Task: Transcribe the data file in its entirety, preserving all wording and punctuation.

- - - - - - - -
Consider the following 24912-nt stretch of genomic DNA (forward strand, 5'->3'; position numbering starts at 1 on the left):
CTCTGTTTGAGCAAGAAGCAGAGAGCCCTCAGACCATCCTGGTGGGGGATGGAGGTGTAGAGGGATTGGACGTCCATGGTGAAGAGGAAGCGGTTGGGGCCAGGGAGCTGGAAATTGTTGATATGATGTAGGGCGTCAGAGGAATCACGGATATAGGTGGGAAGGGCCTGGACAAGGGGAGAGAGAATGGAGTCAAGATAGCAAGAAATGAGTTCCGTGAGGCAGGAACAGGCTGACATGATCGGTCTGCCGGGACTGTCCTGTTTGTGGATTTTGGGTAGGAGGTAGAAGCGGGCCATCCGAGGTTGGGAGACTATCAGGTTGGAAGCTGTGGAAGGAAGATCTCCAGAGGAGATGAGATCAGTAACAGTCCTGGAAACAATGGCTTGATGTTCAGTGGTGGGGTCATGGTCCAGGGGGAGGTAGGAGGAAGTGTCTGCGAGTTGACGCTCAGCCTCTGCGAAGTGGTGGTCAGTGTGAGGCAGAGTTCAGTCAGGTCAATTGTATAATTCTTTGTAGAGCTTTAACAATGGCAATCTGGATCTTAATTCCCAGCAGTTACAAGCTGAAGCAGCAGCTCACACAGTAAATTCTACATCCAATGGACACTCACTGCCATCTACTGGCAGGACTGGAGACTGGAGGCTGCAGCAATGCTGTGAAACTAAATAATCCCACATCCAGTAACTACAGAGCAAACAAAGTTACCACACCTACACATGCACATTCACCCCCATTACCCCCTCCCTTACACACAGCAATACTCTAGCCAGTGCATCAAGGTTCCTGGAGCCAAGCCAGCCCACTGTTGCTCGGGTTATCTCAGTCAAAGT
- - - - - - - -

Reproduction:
Consider the following 24912-nt stretch of genomic DNA (forward strand, 5'->3'; position numbering starts at 1 on the left):
CTCTGTTTGAGCAAGAAGCAGAGAGCCCTCAGACCATCCTGGTGGGGGATGGAGGTGTAGAGGGATTGGACGTCCATGGTGAAGAGGAAGCGGTTGGGGCCAGGGAGCTGGAAATTGTTGATATGATGTAGGGCGTCAGAGGAATCACGGATATAGGTGGGAAGGGCCTGGACAAGGGGAGAGAGAATGGAGTCAAGATAGCAAGAAATGAGTTCCGTGAGGCAGGAACAGGCTGACATGATCGGTCTGCCGGGACTGTCCTGTTTGTGGATTTTGGGTAGGAGGTAGAAGCGGGCCATCCGAGGTTGGGAGACTATCAGGTTGGAAGCTGTGGAAGGAAGATCTCCAGAGGAGATGAGATCAGTAACAGTCCTGGAAACAATGGCTTGATGTTCAGTGGTGGGGTCATGGTCCAGGGGGAGGTAGGAGGAAGTGTCTGCGAGTTGACGCTCAGCCTCTGCGAAGTGGTGGTCAGTGTGAGGCAGAGTTCAGTCAGGTCAATTGTATAATTCTTTGTAGAGCTTTAACAATGGCAATCTGGATCTTAATTCCCAGCAGTTACAAGCTGAAGCAGCAGCTCACACAGTAAATTCTACATCCAATGGACACTCACTGCCATCTACTGGCAGGACTGGAGACTGGAGGCTGCAGCAATGCTGTGAAACTAAATAATCCCACATCCAGTAACTACAGAGCAAACAAAGTTACCACACCTACACATGCACATTCACCCCCATTACCCCCTCCCTTACACACAGCAATACTCTAGCCAGTGCATCAAGGTTCCTGGAGCCAAGCCAGCCCACTGTTGCTCGGGTTATCTCAGTCAAAGT